Arthur Albiston, 17, made a famous debut at left-back and United won 1-0 through a disputed penalty from Gerry Daly, the underweight midfielder whose spot-kick record at United is better than those of Eric Cantona and Ruud van Nistelrooy. In The Red Army Years, Richard Kurt’s majestic book about United in the 1970s, one United supporter says the noise compared with famous wins over Ajax in 1976 and Barcelona in 1984 “as the greatest, most unbelievably exciting atmosphere I’ve ever seen Old Trafford generate”.

City fans get just as misty-eyed about the rematch a year later, for more than one reason. They trounced Tommy Docherty’s young side 4-0, with Dennis Tueart scoring the first goal after 35 seconds and Asa Hartford at the centre of some coruscating football. This paper said it was their “best performance for years”. Yet the match is most remembered for the injury that effectively ended the career of the elegant Bell, one of the best and most popular players City have ever had, when his studs got stuck in the turf as he was tackled by Martin Buchan.

“It felt like my leg had been screwed into the ground,” said Bell in his autobiography, Reluctant Hero. “My knee bent backwards, bursting blood vessels in the bottom of my thigh and in the top of my calf. All the ligaments in my knee were torn. Within seconds the knee was just a bag of blood.”

Buchan has been demonised by City fans ever since but most neutrals felt he did little wrong. “I don’t blame Martin Buchan for the injury,” Bell said. “There were players in the game who set out to kick and injure you but I don’t think Martin was that type.”

As in 1969-70, City went on to win the League Cup after beating United. It was their last trophy until the Abu Dhabi United Group takeover in 2008. A year later, after a deranged 4-3 win at Old Trafford, a triumphant Sir Alex Ferguson said City were “noisy neighbours”. United wanted to keep them quiet for as long as possible, and they just about did so in an immense semi-final later that season. City won the home leg 2-1, with Carlos Tevez scoring two goals against his old club and introducing a new word to the football lexicon: after a touchline dispute with the substitute Gary Neville, he called Neville a “socksucker” in a radio interview.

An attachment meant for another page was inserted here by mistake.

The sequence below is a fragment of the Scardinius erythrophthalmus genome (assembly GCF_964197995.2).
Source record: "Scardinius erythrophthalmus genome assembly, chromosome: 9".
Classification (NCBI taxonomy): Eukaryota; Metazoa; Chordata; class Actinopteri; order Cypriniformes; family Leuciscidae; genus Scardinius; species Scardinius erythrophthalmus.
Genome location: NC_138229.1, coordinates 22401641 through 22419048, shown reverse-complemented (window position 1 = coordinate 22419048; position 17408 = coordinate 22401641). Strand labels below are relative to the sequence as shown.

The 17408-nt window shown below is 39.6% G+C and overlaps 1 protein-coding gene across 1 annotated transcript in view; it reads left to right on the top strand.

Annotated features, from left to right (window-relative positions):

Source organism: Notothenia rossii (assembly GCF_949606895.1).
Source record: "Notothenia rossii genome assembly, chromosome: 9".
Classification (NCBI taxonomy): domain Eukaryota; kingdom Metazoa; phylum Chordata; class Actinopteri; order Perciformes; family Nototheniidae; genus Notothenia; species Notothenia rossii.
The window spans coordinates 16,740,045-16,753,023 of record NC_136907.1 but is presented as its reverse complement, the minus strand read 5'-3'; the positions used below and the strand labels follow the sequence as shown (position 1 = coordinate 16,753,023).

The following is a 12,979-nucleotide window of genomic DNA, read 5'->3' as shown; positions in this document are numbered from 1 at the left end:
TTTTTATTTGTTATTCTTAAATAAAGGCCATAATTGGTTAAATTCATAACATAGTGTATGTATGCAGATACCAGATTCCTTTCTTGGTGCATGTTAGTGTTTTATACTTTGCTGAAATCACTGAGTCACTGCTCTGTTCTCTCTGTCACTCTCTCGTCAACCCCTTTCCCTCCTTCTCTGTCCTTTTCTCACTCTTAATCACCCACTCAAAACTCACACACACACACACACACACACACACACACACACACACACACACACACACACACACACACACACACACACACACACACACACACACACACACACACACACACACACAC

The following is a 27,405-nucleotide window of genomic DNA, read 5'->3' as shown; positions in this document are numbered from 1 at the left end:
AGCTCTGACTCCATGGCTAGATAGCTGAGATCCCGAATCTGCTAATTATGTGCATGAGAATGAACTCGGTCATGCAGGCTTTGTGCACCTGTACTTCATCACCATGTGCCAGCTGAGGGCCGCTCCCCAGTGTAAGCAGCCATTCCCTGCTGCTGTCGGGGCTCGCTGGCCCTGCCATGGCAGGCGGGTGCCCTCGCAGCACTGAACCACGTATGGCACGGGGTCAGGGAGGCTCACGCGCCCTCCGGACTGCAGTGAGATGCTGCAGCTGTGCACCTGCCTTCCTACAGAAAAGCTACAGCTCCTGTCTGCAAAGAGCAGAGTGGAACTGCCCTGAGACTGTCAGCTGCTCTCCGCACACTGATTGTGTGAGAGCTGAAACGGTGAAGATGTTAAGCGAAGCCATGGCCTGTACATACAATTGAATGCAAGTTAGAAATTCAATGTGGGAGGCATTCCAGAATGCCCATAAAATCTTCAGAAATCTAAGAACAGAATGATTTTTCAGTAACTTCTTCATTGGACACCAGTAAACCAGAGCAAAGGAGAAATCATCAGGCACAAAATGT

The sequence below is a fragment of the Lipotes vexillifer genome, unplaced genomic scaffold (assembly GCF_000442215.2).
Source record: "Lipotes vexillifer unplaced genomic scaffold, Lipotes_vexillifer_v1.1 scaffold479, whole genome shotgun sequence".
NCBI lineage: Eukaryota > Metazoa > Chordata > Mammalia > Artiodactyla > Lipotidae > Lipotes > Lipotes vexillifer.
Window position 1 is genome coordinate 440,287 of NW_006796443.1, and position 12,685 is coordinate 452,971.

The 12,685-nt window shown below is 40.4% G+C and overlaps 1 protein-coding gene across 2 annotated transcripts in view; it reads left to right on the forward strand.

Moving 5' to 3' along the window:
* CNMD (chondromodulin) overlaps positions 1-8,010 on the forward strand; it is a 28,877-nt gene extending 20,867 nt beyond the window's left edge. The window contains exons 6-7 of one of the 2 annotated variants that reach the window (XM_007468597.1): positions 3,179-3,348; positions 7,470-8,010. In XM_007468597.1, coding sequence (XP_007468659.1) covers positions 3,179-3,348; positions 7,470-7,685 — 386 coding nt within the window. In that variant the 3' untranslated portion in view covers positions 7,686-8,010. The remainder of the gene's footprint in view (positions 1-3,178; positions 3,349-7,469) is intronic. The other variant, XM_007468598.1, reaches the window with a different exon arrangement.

Tevez scored again at Old Trafford with a brilliant flick, and the score was 3-3 on aggregate when Wayne Rooney headed the winner in the second minute of stoppage time. Rooney was in the form of his life, at the start of a spell of 18 goals in 13 games before injury at Bayern Munich set his career on a different path. His goal was one of three injury-time winners for United against City that season, a spectacular way to delay the inevitable change in Manchester’s balance of power.

City beat United a year later in the FA Cup semi-final, en route to their first trophy since 1976. That was one of the most significant matches in Manchester football history; but when it comes to knockout competitions, it is the League Cup that has provided most of the classics.

(Guardian service)